So.. what is this value rougly for 416 and SBU? ( if you can calculate and serve here, it will be very very comparative in terms of adding extra weight to equalize the 406 conditions compared to 416 and SBU).

REGARDS.
Elbruz.
Elbruz,

I would caution you not to take my drawings and calculations too exactly. What I would say is that the there is some useful information to be gleaned from the analysis I did. Basically, the issue with the 406 is the short wheelbase, and how far forward the CM is. Making a 406 into a 416 equivalent is not a realistic goal, for those reasons. Adding weight will help on the downhills, but it will also alter behavior on the flats and uphill, as well. My guess is that a modest amount of weight as far back and as low as practical is probably a good thing, as has been observed by other members here.

The biggest take-away that I would offer is to drive very conservatively on steep downhills. As previously posted, this means using engine braking (gear choice) to the maximum extent possible. Irregularities, such as dropping off even small ledges, can be enough to initiate an endo, because of the dynamic forces. The modeling and math for this gets so tough, that the MB engineers direct the coach builders to do a skid pad test, to verify calculated results for sideways tippers. And those calculations are easy, compared to the downhill run. Notice the MB documentation for front/ back tipping is based on measuring on a set of steps. With the tires sitting on horizontal surfaces, there is no moment induced in the axle/ tire assembly, that would translate into (downhill) acceleration of the truck. Total wusses, running from serious problems! Pure static tip-over.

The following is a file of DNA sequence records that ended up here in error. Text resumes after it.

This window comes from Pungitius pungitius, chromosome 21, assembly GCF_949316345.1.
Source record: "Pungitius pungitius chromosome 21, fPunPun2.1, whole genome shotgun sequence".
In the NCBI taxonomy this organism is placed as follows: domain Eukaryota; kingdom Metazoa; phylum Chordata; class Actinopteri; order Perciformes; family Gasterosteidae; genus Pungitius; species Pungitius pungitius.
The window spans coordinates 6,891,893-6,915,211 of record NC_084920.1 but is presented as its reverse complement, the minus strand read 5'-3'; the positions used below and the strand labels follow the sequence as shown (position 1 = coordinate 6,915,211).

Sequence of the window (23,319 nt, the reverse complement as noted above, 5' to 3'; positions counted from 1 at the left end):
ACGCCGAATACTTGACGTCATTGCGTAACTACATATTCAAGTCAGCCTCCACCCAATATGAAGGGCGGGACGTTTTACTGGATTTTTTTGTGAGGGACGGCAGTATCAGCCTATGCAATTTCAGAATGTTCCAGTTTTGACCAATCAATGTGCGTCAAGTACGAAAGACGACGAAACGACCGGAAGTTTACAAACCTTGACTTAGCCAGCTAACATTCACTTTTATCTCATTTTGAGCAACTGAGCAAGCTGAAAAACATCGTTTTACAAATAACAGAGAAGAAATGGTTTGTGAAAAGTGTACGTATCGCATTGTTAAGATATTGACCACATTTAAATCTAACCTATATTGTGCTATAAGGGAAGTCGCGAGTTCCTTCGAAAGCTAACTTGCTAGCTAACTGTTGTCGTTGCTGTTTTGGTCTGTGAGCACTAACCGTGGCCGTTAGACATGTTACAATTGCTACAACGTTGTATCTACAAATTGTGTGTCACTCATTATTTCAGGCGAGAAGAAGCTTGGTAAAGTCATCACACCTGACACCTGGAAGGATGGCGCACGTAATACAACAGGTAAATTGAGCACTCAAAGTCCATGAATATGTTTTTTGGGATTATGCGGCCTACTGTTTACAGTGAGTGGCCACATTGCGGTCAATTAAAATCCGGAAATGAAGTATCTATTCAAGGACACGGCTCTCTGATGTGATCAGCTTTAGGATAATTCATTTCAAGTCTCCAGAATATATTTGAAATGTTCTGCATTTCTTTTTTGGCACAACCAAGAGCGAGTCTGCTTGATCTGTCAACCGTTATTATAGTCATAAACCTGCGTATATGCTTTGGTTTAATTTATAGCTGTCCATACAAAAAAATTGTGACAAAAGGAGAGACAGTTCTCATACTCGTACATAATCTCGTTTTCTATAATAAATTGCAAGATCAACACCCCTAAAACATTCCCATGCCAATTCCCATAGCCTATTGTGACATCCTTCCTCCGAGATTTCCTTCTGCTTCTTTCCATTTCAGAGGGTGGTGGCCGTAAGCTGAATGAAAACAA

Another suggestion I have, based on the analysis, is to be in a gear that holds back, with the engine in the middle of the rpm range. If you feel a forward lurch (aka a forward somersault) the best thing is to ACCELERATE. This will pull the front end out ahead of the CM, as much as is possible, and may keep you upright. Braking is the WORST response, the dynamic goes to one of Conservation of Momentum, and you accelerate the flip. The big problem with your (finally revealed) nosedive is that this is NOT a downhill tip-over, but rather a diagonal corkscrew failure at one corner of the vehicle. I can't even imagine how to model, much less calculate that scenario. It is best left to practical experience, as to what to avoid to stay safe.